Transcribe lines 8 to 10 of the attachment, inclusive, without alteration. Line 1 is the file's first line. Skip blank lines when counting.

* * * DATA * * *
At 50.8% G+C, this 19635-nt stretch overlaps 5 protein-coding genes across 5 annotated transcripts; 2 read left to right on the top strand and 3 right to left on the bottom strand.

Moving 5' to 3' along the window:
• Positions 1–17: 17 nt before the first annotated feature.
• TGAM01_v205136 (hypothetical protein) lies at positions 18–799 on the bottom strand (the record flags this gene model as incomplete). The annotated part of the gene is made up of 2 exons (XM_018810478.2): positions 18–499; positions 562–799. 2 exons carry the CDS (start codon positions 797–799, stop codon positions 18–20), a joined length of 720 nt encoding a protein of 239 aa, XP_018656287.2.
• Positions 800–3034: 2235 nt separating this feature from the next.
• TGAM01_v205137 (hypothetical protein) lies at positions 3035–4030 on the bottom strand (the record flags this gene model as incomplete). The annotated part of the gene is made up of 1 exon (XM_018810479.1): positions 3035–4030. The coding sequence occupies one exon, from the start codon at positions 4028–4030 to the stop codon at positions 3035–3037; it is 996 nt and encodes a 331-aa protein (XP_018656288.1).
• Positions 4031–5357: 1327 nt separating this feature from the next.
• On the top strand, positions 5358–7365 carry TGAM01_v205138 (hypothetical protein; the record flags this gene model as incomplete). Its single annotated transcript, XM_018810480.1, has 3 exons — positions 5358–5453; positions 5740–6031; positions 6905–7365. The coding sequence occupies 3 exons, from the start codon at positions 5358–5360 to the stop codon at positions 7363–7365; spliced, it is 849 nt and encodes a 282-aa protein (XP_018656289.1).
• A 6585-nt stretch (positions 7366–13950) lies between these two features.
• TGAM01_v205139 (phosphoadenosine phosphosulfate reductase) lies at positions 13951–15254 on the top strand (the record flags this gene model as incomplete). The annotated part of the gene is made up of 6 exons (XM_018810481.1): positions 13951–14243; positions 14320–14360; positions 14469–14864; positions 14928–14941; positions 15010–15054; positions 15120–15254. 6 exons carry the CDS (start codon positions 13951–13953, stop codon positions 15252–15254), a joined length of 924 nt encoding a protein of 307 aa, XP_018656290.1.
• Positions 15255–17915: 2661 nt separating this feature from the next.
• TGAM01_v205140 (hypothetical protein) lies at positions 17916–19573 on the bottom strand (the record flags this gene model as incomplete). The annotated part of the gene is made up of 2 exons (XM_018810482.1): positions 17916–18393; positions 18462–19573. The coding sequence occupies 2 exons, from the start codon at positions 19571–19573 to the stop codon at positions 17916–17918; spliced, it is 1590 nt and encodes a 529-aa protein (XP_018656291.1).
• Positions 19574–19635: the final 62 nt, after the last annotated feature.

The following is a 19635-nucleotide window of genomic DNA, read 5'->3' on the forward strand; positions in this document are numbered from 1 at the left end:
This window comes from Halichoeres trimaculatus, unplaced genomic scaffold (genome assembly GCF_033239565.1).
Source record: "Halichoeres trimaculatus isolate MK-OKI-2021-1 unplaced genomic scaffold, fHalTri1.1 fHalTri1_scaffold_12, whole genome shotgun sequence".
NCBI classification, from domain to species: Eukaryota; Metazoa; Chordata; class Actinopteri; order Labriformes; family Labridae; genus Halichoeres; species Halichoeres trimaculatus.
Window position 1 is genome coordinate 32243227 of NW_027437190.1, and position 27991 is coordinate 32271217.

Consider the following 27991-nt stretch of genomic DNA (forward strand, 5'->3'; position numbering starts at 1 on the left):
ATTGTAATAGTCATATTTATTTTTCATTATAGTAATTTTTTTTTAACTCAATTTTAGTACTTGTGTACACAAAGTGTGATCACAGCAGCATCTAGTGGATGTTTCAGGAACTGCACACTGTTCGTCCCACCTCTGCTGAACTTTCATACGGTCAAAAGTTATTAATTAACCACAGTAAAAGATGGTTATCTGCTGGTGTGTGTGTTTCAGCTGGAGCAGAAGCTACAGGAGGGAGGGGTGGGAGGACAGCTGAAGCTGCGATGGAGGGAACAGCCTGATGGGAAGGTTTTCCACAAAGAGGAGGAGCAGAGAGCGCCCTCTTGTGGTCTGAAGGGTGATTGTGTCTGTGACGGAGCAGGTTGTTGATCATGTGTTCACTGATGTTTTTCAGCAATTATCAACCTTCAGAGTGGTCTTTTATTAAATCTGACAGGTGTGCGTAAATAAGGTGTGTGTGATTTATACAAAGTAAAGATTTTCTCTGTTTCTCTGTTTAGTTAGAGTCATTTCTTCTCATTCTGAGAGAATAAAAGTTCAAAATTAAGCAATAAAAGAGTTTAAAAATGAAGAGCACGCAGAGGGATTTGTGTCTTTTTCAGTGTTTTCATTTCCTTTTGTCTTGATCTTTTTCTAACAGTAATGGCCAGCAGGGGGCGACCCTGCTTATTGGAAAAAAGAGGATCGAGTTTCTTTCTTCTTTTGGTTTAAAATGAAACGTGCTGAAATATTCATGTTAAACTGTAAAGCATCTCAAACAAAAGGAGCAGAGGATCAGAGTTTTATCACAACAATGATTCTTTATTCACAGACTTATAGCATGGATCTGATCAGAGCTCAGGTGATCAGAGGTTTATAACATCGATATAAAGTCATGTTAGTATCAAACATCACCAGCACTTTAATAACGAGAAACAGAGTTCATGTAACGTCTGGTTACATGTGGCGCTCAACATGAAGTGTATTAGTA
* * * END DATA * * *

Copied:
• On the top strand, positions 5358–7365 carry TGAM01_v205138 (hypothetical protein; the record flags this gene model as incomplete). Its single annotated transcript, XM_018810480.1, has 3 exons — positions 5358–5453; positions 5740–6031; positions 6905–7365. The coding sequence occupies 3 exons, from the start codon at positions 5358–5360 to the stop codon at positions 7363–7365; spliced, it is 849 nt and encodes a 282-aa protein (XP_018656289.1).
• A 6585-nt stretch (positions 7366–13950) lies between these two features.
• TGAM01_v205139 (phosphoadenosine phosphosulfate reductase) lies at positions 13951–15254 on the top strand (the record flags this gene model as incomplete). The annotated part of the gene is made up of 6 exons (XM_018810481.1): positions 13951–14243; positions 14320–14360; positions 14469–14864; positions 14928–14941; positions 15010–15054; positions 15120–15254. 6 exons carry the CDS (start codon positions 13951–13953, stop codon positions 15252–15254), a joined length of 924 nt encoding a protein of 307 aa, XP_018656290.1.